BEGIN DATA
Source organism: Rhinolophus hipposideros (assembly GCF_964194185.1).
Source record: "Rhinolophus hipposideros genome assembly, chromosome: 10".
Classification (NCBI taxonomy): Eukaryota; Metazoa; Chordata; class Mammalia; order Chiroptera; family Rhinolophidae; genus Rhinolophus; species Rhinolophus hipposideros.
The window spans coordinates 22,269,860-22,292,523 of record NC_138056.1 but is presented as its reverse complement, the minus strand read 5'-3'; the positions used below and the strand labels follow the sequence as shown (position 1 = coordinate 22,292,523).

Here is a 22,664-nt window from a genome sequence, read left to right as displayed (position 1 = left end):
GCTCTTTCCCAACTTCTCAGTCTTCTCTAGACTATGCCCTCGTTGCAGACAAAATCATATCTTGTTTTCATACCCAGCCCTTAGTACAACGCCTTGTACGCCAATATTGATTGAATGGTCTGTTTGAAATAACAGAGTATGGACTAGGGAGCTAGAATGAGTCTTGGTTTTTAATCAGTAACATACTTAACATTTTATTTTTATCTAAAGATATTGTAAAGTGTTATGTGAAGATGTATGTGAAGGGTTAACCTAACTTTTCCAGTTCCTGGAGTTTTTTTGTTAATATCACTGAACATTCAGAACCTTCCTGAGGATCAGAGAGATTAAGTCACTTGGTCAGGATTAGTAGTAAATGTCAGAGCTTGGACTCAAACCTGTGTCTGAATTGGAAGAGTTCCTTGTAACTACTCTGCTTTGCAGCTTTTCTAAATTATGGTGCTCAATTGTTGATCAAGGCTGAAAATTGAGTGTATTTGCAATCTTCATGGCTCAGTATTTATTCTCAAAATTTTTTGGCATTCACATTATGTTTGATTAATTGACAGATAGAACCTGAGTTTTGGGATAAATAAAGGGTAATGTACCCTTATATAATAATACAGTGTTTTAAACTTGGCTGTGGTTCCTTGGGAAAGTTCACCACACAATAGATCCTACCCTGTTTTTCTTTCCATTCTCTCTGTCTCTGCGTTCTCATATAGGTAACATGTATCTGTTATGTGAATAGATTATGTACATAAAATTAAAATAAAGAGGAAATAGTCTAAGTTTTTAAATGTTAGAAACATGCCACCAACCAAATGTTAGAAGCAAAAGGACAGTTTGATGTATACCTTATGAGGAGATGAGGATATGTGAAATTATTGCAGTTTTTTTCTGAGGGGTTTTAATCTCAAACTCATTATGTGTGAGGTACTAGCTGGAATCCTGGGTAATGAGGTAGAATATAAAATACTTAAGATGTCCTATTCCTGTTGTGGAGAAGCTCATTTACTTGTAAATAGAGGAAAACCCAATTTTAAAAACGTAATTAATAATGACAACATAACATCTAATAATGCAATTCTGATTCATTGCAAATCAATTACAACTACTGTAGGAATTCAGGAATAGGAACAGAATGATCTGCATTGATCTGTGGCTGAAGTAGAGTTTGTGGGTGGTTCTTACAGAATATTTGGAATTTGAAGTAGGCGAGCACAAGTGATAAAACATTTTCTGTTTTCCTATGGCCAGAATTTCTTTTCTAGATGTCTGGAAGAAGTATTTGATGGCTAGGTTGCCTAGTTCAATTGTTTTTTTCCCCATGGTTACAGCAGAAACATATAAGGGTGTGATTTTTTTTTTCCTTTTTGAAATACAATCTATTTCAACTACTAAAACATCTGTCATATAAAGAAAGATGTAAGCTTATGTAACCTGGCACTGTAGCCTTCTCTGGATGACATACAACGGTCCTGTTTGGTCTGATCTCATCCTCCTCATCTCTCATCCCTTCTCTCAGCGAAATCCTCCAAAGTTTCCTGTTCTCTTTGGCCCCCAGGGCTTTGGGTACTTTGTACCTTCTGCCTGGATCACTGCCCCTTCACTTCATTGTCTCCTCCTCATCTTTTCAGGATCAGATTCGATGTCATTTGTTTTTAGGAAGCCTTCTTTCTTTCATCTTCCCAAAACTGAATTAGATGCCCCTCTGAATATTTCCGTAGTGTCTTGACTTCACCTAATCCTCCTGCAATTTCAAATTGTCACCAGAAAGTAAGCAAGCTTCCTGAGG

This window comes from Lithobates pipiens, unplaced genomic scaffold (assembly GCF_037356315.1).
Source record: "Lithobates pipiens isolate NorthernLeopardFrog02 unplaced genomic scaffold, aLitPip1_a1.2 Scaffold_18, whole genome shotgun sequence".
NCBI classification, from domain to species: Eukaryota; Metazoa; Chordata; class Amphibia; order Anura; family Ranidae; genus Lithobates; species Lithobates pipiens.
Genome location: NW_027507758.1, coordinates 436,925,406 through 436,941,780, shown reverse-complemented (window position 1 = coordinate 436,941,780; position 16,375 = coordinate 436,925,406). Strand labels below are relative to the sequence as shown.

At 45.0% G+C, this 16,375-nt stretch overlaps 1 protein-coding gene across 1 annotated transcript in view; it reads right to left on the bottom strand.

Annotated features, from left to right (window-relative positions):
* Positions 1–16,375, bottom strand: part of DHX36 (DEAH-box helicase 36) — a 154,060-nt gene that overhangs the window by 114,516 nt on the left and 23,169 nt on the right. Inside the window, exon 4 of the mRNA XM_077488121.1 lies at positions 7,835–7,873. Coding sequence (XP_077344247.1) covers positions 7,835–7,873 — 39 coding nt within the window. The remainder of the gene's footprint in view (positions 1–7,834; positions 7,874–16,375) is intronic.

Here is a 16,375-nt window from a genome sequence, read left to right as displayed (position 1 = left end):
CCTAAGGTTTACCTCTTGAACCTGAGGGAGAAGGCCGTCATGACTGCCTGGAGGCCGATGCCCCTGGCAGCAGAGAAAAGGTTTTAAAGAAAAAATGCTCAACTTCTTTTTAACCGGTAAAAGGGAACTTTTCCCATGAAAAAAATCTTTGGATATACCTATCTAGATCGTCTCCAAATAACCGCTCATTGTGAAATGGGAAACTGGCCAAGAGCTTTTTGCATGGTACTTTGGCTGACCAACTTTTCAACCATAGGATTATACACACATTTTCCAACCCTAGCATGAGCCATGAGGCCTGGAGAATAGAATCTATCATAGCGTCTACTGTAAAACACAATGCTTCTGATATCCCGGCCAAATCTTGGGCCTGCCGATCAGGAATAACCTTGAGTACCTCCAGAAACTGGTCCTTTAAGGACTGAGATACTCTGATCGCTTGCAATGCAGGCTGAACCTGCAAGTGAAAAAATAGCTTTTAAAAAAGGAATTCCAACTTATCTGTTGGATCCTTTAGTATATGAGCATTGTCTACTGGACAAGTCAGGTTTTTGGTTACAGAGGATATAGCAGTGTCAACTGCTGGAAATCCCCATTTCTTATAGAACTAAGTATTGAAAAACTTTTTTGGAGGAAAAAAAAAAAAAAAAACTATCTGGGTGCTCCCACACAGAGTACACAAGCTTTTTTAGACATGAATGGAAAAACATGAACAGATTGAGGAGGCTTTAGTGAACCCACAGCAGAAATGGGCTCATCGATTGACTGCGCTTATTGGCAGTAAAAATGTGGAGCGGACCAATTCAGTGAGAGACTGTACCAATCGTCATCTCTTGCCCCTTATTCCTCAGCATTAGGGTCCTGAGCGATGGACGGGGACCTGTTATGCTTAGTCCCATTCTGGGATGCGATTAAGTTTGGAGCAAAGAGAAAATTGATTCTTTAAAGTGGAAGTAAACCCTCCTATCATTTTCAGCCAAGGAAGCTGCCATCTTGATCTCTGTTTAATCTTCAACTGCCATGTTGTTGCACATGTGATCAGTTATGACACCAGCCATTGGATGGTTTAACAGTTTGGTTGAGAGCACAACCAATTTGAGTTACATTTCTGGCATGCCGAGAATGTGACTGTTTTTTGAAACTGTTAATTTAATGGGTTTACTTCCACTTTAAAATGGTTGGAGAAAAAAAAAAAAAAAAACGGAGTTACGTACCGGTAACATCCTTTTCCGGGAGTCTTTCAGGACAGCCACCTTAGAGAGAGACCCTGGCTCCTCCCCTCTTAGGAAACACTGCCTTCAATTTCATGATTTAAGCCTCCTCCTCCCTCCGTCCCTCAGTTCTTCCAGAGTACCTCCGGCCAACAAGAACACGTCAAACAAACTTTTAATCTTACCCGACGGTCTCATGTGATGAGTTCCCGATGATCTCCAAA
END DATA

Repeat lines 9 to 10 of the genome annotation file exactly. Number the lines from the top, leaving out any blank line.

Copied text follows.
NCBI classification, from domain to species: Eukaryota; Metazoa; Chordata; class Amphibia; order Anura; family Ranidae; genus Lithobates; species Lithobates pipiens.
Genome location: NW_027507758.1, coordinates 436,925,406 through 436,941,780, shown reverse-complemented (window position 1 = coordinate 436,941,780; position 16,375 = coordinate 436,925,406). Strand labels below are relative to the sequence as shown.